Pulled down by high base effect and some slowdown in infrastructure, India’s core sector grew to a 20-month low of 0.1 per cent in October 2022, substantially lower than the 8.7 per cent output growth recorded in October last year.

In September, the eight core industries had recorded 7.8 per cent growth, coming back on track after a two-month dip. Only two sectors — crude oil and natural gas — had recorded contraction in output during that month.

For the month under under review, four of the eight core industries — crude oil (-2.2 per cent), natural gas (-4.2 per cent); refinery products (-3.1 per cent); and cement (-4.3 per cent) — remained in the contraction zone. On the other hand, output growth was registered in coal (3.6 per cent); fertilisers (5.4 per cent); steel (4 per cent); and electricity (0.4 per cent) sectors during the month.

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Meanwhile, the Commerce and Industry Ministry said the cumulative growth during April-October 2022 stood at 8.2 per cent as compared to 15.6 per cent in the year-ago period.

The final growth rate of the index of eight core industries for July 2022 has been revised to 4.8 per cent from 4.5 per cent earlier. The eight core industries comprise 40.27 per cent of the weight of items included in the index of industrial production (IIP).

High base effect

Madan Sabnavis, Chief Economist, Bank of Baroda, said while this is a sign of weakening activity, the high base effect has also had a role to play as growth was 8.7 per cent last year. “Hence, given that growth last year had moderated from November onwards, we may expect a better performance from the core sector. Given a weight of around 40 per cent in IIP, we could expect growth in industrial production to also be low at 2-3 per cent (provided consumer goods show a revival),” he said.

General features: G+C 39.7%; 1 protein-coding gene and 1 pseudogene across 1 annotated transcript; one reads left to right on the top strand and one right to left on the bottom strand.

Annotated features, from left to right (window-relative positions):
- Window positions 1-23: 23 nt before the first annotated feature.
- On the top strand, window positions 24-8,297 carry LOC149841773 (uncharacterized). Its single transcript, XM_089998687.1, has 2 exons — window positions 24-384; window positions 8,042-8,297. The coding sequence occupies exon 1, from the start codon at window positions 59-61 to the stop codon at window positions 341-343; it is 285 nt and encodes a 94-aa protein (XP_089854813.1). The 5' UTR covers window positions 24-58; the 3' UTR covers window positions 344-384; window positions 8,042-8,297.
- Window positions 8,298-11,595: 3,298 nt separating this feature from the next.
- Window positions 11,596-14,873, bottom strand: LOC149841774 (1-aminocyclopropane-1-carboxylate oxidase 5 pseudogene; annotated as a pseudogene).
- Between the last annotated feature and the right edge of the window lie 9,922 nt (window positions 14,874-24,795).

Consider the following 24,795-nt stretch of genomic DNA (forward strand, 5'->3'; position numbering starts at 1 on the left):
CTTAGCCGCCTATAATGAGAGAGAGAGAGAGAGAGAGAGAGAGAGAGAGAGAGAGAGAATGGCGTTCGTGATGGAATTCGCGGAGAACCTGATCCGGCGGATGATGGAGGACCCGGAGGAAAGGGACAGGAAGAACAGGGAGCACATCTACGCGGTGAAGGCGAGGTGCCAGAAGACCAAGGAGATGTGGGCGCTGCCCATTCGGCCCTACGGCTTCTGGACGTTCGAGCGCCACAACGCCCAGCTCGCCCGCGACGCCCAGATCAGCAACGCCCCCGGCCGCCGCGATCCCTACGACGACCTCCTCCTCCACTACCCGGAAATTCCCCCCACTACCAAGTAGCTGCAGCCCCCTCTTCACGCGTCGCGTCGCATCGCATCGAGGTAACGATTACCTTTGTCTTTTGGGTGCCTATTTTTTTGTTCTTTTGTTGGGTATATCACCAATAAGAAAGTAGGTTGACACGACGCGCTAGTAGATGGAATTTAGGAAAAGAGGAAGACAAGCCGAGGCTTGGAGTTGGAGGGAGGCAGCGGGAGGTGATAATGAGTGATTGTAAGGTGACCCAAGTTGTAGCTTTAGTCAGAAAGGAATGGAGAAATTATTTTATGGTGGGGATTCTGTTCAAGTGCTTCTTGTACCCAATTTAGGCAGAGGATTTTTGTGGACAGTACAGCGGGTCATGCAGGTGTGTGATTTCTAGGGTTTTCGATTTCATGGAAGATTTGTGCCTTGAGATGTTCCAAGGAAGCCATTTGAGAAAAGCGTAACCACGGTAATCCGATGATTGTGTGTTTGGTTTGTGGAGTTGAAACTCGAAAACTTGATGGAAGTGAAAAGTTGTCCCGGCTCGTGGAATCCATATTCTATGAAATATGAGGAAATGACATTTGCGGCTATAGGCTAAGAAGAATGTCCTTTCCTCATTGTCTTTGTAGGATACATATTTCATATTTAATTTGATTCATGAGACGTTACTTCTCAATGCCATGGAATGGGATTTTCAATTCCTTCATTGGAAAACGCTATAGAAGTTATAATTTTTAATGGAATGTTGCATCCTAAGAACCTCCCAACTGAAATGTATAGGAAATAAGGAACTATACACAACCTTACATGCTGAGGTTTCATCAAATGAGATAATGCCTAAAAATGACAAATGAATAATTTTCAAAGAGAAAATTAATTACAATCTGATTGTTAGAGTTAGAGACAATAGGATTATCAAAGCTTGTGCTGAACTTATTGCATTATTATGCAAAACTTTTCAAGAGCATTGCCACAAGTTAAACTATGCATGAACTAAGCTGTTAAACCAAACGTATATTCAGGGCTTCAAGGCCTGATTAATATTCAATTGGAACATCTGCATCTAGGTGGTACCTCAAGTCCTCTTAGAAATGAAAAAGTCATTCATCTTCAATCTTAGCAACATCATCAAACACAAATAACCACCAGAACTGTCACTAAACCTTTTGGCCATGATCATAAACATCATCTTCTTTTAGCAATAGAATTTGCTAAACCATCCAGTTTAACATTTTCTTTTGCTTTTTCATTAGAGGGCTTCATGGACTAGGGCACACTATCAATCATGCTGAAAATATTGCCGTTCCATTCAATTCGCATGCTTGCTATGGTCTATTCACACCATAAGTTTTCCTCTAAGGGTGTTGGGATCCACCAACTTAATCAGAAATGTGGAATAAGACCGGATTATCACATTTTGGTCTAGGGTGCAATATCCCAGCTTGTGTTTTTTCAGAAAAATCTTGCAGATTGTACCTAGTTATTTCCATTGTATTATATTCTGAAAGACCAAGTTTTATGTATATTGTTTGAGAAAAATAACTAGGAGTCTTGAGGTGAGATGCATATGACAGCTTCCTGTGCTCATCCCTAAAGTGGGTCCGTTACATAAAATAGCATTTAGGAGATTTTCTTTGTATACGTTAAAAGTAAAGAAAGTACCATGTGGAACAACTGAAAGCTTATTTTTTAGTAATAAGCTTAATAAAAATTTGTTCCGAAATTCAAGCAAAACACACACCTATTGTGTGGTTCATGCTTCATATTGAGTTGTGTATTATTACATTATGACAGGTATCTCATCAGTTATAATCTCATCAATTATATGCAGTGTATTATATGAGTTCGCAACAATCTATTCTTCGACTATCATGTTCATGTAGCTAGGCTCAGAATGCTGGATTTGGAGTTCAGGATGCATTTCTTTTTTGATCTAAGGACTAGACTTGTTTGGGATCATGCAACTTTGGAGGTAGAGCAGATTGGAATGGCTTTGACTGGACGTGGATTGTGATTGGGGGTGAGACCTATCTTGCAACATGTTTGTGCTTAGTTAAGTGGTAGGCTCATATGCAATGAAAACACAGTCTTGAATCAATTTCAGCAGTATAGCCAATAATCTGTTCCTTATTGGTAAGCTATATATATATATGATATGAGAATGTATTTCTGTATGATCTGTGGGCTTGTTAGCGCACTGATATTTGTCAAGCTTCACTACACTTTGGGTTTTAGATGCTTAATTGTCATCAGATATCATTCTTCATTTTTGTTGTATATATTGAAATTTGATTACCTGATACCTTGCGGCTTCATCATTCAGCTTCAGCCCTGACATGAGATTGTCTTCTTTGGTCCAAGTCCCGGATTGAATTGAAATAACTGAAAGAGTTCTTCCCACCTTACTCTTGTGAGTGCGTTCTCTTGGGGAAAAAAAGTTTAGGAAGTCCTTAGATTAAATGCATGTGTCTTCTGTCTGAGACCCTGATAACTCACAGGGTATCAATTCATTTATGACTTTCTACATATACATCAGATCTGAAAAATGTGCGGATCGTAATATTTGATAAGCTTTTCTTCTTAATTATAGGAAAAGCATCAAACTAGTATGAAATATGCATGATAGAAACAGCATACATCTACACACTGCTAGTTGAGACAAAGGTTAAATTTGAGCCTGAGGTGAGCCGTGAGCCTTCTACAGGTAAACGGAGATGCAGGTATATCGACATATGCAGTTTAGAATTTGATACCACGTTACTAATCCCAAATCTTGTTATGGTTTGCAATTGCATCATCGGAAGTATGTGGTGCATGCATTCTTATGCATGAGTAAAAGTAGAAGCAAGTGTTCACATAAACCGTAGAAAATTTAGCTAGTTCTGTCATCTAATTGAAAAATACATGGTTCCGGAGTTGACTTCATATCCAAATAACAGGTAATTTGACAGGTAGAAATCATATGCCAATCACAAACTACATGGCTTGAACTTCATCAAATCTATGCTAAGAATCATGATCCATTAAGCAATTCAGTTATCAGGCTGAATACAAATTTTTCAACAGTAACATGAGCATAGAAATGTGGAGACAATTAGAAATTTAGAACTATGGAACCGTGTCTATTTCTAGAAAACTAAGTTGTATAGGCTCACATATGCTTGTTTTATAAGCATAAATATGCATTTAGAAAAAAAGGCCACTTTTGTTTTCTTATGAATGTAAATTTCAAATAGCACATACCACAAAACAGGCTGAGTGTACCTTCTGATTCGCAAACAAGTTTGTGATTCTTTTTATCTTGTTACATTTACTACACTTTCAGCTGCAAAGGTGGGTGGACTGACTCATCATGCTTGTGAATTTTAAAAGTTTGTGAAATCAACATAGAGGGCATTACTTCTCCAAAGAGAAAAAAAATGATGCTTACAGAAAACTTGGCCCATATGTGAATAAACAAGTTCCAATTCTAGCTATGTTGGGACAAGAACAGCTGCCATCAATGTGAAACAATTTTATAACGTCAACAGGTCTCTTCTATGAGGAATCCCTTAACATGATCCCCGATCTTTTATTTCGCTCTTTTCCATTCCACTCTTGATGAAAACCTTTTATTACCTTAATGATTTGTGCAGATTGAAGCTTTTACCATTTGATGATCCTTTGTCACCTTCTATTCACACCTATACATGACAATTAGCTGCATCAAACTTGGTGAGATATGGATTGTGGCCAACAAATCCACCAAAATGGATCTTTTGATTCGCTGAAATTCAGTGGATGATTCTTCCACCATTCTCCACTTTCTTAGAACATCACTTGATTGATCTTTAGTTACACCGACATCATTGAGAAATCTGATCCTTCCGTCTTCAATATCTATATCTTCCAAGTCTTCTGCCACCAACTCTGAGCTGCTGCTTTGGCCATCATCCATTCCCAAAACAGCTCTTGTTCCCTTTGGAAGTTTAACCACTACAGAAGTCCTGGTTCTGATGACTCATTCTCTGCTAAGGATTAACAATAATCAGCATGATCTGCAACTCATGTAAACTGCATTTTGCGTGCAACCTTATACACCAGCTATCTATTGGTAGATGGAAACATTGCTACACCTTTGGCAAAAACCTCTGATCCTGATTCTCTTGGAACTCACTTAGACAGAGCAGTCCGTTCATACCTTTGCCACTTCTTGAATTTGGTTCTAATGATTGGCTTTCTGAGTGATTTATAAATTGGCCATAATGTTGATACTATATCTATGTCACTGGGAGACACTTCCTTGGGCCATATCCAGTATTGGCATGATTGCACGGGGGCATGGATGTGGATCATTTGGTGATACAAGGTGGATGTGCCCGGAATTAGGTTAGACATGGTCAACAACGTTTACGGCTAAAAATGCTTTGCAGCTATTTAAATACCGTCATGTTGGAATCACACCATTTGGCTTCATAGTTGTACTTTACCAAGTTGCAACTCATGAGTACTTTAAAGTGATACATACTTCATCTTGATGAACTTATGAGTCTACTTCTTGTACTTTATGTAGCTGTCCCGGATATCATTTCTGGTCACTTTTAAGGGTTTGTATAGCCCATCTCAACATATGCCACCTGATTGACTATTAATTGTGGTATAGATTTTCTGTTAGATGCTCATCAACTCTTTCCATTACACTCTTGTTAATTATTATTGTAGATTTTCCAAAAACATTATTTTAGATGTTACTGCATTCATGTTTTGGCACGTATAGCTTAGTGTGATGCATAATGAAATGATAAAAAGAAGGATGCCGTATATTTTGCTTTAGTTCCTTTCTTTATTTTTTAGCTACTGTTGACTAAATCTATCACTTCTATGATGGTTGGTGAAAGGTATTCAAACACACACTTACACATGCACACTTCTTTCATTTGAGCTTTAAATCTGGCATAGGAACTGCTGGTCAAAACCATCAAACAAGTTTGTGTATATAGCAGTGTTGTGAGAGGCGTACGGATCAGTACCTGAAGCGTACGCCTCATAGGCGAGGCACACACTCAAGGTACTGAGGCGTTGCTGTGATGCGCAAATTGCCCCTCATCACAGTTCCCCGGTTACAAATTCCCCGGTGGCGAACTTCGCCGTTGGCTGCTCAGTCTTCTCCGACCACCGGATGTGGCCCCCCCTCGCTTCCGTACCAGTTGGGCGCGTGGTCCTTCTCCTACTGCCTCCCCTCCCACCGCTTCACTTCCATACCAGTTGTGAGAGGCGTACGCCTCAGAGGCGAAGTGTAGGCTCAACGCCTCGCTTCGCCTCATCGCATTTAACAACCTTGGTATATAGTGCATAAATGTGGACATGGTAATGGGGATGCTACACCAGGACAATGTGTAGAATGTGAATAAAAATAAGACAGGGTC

On the whole, the performance has been ordinary and does not signal strong recovery in the months to come though the number will improve for sure, according to Sabnavis. “Cumulative growth of 8.2 per cent does not reflect the strength of the core sector and can be interpreted as being more stable. Future prospects will be driven by how infrastructure activity picks up,” he said.

November expectation

Sunil Kumar Sinha, Principal Economist, India Ratings, and Paras Jasrai, Analyst, said: “While crude oil and natural gas output have declined consecutively for five and four months respectively, the output in refinery products and cement sectors contracted for the first time after a gap of 18 and 20 months, respectively.”

The spell of unseasonal rains in October may have impacted the cement and electricity sectors. Even the momentum (m-o-m seasonally-adjusted growth), turned negative as the core sector output in October came in 2.2 per cent lower than September. This points toward the fragility of the ongoing recovery, they added.

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The dismal y-o-y growth means industrial output growth would also be lacklustre and could be under 3 per cent in October (as the weight of core sector in IIP stands at 40.2 per cent), according to India Ratings.

“With the sustained capex support from States and the Centre, the output in steel and cement sectors is expected to do well in the coming months. All in all, Ind-Ra expects the core sector to grow at around 7 per cent y-o-y in November,” Sinha said.